Daylight applications have a unified options manager whereby options and allowed values are defined, defaults specified, and non-default values can be specified in several ways according to defined precedence.

    1. User Profile - Each user may have a user profile which specifies option values. The default path for the file dy_profile.opt is $HOME/dy_profile.opt (but this can be modified by environment variable DY_PROFILE ).

    2. System Profile - The system profile is a file shared by all users of a Daylight installation. It is located by default at $DY_ROOT/etc/unix/dy_sysprofile.opt (but this can be modified by environment variable DY_SYSPROFILE ). The user profile supercedes the system profile.

    3. Environment variables - As an alternate to the user and system profiles, all Daylight options may be set by defining their associated environment variables, which is in each case the option name prefixed by "DY_" .

    4. Command line options - Options may be set on the command line when the application is launched. These specifications will overrride all others.

    5. Option definition files - Options are defined, their names and allowed values, in .dat files in the $DY_ROOT/etc/ directory. These files are not to be modified by the user. However, they may be useful as option definition references.

    Daylight options are defined in directories $DY_ROOT/etc/unix and $DY_ROOT/etc/common. The system as shipped has options specified by .dat files in these directories, all of which are listed in $DY_ROOT/etc/unix/dy_options.dat. Applications look for $DY_ROOT/etc/unix/dy_options.dat, unless variable DY_OPTIONS is set otherwise.

    dy_options.dat specifies, among others, dy_basic_opts.dat, which specifies options SYSPROFILE and PROFILE. SYSPROFILE is set to $DY_ROOT/etc/unix/dy_sysprofile.opt, which exists, and PROFILE is set to $HOME/dy_profile.opt, which may not exist in $HOME, though a sample is provided in $DY_ROOT/etc/common.

    Daylight administrators should modify dy_sysprofile.opt to make changes applicable to everyone at a site, and users should create and modify their own $HOME/dy_profile.opt to customize options for themselves alone. The environment variable DY_PROFILE may be redefined to, say, "$HOME/.dy_profile.opt" if desired.

    It should be noted that the environment variables DY_ROOT and DY_THORDB are not Daylight options. DY_ROOT must be set for all users, and DY_THORDB is normally set for the Daylight administrator. DY_LICENSEDATA should also normally be set for all users.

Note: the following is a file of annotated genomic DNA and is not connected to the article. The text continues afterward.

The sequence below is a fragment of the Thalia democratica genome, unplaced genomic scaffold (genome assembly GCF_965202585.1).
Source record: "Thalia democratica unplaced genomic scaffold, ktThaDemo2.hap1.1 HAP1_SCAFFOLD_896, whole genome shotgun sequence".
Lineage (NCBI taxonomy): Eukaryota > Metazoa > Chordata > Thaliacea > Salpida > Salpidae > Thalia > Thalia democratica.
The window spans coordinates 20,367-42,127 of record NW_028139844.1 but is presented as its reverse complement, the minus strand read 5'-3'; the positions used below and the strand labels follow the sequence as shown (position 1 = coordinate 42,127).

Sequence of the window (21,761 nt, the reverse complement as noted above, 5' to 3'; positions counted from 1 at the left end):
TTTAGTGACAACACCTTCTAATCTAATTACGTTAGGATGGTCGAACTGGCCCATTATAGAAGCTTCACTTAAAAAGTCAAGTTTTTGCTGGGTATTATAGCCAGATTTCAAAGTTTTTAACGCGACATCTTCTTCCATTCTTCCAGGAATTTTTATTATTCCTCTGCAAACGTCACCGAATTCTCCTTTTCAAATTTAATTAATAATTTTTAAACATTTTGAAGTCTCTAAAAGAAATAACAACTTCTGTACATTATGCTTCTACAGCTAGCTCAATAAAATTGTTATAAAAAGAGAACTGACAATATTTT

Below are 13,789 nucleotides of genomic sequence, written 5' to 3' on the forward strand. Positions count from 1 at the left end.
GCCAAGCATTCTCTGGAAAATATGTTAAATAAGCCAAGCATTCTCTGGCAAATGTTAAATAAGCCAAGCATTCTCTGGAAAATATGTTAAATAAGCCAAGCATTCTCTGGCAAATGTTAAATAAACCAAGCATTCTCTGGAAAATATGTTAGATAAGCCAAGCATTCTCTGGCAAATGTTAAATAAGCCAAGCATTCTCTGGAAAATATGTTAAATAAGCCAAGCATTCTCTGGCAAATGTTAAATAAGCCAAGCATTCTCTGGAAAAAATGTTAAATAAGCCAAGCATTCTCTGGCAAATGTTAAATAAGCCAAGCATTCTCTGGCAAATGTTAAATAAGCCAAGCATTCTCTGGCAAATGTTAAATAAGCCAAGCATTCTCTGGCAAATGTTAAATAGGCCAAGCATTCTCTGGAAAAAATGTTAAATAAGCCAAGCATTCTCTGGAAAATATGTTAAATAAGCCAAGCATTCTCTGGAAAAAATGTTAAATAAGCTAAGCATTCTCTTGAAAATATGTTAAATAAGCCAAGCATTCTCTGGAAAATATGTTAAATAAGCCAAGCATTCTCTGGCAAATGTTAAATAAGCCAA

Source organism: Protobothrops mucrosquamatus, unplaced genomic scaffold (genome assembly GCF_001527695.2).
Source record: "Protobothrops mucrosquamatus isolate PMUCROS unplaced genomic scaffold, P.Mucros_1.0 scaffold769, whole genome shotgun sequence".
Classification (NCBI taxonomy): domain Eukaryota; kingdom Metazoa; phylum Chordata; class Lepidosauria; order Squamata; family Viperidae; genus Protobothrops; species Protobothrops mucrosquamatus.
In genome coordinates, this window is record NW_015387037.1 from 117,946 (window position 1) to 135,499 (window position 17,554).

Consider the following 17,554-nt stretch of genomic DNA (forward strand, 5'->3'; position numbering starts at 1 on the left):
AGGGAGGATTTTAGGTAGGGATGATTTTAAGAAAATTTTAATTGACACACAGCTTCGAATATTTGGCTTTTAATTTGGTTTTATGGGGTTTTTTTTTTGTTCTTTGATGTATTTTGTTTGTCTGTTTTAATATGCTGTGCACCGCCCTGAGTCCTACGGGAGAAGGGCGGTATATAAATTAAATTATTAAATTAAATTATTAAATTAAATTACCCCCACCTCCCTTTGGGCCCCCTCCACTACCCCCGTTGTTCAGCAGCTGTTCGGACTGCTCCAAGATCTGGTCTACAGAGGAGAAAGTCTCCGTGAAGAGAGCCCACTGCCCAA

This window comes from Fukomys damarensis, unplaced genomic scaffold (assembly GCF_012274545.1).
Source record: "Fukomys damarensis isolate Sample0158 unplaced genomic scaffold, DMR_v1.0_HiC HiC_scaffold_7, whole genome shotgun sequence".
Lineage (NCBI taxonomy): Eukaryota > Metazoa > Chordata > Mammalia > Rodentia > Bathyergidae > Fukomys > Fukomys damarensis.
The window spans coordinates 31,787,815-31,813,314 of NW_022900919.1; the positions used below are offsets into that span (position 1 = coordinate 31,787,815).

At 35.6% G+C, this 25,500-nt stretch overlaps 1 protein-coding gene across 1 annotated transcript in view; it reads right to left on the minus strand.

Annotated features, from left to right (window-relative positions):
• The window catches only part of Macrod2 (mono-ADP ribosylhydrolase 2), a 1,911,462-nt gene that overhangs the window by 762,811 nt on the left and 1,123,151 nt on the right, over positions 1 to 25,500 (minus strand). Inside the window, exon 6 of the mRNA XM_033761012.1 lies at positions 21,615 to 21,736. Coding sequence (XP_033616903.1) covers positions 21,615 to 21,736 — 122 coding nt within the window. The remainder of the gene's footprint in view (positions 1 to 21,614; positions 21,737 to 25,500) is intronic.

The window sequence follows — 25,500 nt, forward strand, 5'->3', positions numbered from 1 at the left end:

2. Useful shortcuts

D. Databases

  1. installing databases

    Database installation means copying database files from CDROM or via FTP to a local disk for access by the database servers. Sufficient disk space must be available, and for Merlin access, sufficient RAM.

  2. configuring databases:

    Daylight databases are configurable in several ways. Configuration options are stored as fields in the header file for the database (the .THOR file). The header file can be edited directly, as it is a simple text file. However, the approved and more reliable method is to use a Thor-manager client (sthorman, thorchange, etc.). Auxilliary Databases - All databases have at least one auxilliary database, a datatypes database. Other possible auxilliary databases are indirect and monomer. The auxilliary databases can be set at database creation, and can be modified by sthorman or thorchange.

    Database Passwords - Databases each have three passwords:

    In practice, read/write access is sufficient to severly or completely corrupt a database. Thus, the executive password may be most useful for preventing unauthorized, accidental, inconvenient or catastrophic "boo-boos", while write password is responsible for securing the data from corruption.

    Read-only - Databases can be set to read-only.

    Caching - Databases can be configured for caching in several ways to improve their performance (speed). Caching forces the Thorserver to hold some or all of a database in memory for fast access, and supplements the operating system's normal file caching. Caching is using RAM instead of disk to improve speed and efficiency. Daylight caching may be specified by the configuration of a database, or initiated by client request if allowed by configuration.

    Caching configuration specifications are normally made by thormake, thorchange, or sthorman.

    The option CACHE_LEVEL is ignored unless CACHE_WHEN is ALWAYS.

          Disable caching; all data remain in the disk files.
          Ignore caching requests from Thor clients.
          Cache if, when, and as specified by a Thor client.
          (Synonymous with "ON_REQUEST".)
               Read hashtable from RAM, write to disk (and RAM).
               Read and write hashtable in RAM.  Disk synced when necessary.
               Read entire database from RAM, write to disk (and RAM)
               Read and write entire database in RAM.  Disk synced when

    By default, both primary data and cross-references are cached. However, we can select one or the other only. Note that both primary and xref data have separate hash tables and datafiles.

          -CACHE_WHAT DATA

    Possible values in the .THOR header file:

            cache level: 
            cache level: NEVER
            cache level: ON_REQUEST
            cache level: ALWAYS WRITETHRU
            cache level: ALWAYS WRITETHRU XREFS_ONLY
            cache level: ALWAYS WRITETHRU DATA_ONLY
            cache level: ALWAYS READWRITE
            cache level: ALWAYS READWRITE XREFS_ONLY
            cache level: ALWAYS READWRITE DATA_ONLY
            cache level: ALWAYS WRITETHRU_ALL
            cache level: ALWAYS WRITETHRU_ALL XREFS_ONLY
            cache level: ALWAYS WRITETHRU_ALL DATA_ONLY
            cache level: ALWAYS READWRITE_ALL
            cache level: ALWAYS READWRITE_ALL XREFS_ONLY